However, other aspects of property operations and management are more difficult to navigate in these circumstances. Maintenance operations, for example, have some unique challenges. Most companies suspended all non-emergency maintenance requests during lockdown periods and have accumulated a significant backlog. In the meantime, new virus-related information is surfacing, suggesting the need for higher frequency cleanings and broad air filter replacements.
However, working through the volume of requests while social distancing protocols are in place requires some careful planning and some new policies and procedures. Some companies are also using technology to do things like record short videos with simple do-it-yourself fixes for common maintenance calls that residents can try to resolve themselves. Others are working on specific protocols to asses risk for entering a unit and more.
Similarly, the opening up of amenity spaces, especially fitness centers and pools, is a challenge. Apartment firms are struggling with how to maintain an appropriate standard of cleanliness, address supply shortages of critical supplies like disinfectant wipes, enforce usage limits and social distancing protocols and more.
“We’re taking a slow-and-steady approach,” says Greystar’s Teabo. “We’ll be following a three-pronged approach and evaluating carefully before we move from Phase 1 forward.
“With the pool, we’ll be removing some of the deck furniture to create social distancing,” she said. “There has been discussion in certain municipalities about needing to hire pool attendants to help to monitor social distancing, so we will be sure to check on all legal requirements ahead of any openings. The fitness room will most likely be the last amenity we open. Many commercial gyms are electing a wait-and-see approach in the short term to ensure that once opened, the environment is safe.”
Moreover, some companies are again looking to technology to help manage some of this process. For example, Tracy Bowers, executive managing director for Rangewater, says, “We’re going to have residents use an app for making reservations for amenities to ensure against inappropriate crowding. This way, it won’t be something that takes up our staff members’ time.”
Edgewood and Vantage Management President and CEO Cindy Sanquist agrees. “We don’t expect that it will be the casual use of amenities and community spaces that our residents have become accustomed to – they will likely have to schedule their use by engaging with the latest communication platforms to book or reserve amenities, process lease renewals, and numerous other services they can activate online or from their phones,” she says.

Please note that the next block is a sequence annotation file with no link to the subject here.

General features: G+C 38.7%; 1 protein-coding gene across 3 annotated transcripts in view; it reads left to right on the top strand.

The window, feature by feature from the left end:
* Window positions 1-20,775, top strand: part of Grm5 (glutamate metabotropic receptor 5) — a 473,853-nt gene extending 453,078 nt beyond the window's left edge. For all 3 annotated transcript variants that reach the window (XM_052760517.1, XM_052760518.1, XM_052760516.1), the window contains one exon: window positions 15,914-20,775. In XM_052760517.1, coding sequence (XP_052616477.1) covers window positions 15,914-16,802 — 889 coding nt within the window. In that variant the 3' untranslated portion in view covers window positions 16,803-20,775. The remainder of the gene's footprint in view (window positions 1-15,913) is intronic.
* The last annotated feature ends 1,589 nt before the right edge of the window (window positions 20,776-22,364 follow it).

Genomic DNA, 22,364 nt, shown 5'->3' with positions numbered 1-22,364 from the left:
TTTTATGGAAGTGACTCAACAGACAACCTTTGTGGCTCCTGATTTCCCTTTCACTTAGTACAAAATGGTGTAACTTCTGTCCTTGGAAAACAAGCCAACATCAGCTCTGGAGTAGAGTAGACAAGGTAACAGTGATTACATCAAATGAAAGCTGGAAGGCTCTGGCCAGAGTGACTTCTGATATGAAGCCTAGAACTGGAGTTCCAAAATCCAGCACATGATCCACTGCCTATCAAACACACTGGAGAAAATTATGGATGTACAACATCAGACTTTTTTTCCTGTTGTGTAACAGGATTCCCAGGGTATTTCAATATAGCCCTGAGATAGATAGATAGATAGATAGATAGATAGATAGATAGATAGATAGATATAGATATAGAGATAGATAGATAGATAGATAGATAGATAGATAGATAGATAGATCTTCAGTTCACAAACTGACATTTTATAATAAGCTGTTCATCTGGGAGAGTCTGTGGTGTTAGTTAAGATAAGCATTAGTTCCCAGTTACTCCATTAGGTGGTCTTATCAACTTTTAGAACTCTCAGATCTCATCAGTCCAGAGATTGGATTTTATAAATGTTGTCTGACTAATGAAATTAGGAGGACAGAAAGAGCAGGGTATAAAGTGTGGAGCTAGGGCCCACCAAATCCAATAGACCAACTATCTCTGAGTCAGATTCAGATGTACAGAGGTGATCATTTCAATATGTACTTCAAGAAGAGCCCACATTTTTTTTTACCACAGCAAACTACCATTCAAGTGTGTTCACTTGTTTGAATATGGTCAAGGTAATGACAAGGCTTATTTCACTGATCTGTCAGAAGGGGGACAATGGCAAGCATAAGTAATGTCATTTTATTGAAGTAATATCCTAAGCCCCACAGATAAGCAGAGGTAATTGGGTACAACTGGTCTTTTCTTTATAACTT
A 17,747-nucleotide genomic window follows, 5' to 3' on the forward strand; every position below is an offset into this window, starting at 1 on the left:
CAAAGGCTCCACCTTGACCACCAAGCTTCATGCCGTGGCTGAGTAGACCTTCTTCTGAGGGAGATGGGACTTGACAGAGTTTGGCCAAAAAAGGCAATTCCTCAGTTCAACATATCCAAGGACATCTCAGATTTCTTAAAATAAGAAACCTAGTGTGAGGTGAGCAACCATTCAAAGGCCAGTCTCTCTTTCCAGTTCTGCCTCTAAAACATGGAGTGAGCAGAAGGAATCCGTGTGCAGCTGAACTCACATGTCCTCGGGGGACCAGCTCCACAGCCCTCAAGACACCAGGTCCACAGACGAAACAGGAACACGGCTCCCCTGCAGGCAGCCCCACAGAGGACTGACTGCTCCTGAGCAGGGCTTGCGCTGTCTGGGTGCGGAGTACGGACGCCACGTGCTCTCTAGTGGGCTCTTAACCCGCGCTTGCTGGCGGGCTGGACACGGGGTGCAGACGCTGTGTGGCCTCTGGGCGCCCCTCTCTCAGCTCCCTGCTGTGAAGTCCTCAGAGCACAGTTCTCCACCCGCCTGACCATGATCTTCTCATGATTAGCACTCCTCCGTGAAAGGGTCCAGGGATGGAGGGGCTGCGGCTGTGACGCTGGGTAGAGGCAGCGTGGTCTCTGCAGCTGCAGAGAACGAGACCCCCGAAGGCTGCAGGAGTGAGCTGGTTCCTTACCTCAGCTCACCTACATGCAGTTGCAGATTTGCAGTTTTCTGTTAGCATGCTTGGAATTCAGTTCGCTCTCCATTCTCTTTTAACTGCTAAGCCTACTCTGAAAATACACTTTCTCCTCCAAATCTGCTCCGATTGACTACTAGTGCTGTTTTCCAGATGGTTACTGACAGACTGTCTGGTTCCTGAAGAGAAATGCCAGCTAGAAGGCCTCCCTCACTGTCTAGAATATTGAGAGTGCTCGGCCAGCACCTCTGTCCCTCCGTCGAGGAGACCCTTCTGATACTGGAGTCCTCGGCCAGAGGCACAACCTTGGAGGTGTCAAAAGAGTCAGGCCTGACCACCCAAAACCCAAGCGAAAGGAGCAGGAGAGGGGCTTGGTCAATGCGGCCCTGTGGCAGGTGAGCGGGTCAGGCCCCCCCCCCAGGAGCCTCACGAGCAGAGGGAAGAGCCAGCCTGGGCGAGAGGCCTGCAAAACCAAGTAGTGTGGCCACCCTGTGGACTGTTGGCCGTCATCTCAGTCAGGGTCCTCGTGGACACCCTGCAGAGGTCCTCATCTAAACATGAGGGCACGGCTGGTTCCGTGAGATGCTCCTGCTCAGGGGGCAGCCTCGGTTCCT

While the big push behind figuring out what daily operations look like during these soft reopening periods is to ensure the healthy and safety of residents, staff and visitors, many are also concerned about potential liability issues.
Melissa White, CAM, CAPS, director of property management at Perennial, says she is reviewing the company’s general liability insurance policy to see what kind of pandemic-related protections might be in place—or not.
“We are considering having our residents sign waivers to use the amenities,” she adds.
However, for most companies, the answers to these questions are still evolving, as they consult health officials, government officials, legal counsel, industry organizations and others in hopes of building a comprehensive, multifamily-specific program for reopening. For now, most apartment firms appear to be taking a conservative approach to reactivating their communities.
“For us, it’s all about going slow-and-right, and not fast-and-wrong,” says Brenda Lindner, executive vice president and managing partner at RAM.
As Wall Street Journal columnist Peggy Noonan recently wrote, “No one is certain what to do. Everyone’s acting on insufficient information. No plan will come without cost. A lot will become clear in retrospect. The bias should be opening as soon as possible as safely as possible. Don’t sacrifice safe for soon. Have a solid, sophisticated, mature definition of ‘safe.’”
NMHC is working on more comprehensive guidance that can help apartment firms build a more complete set of precautions, processes, polices and protocols to guide their strategies.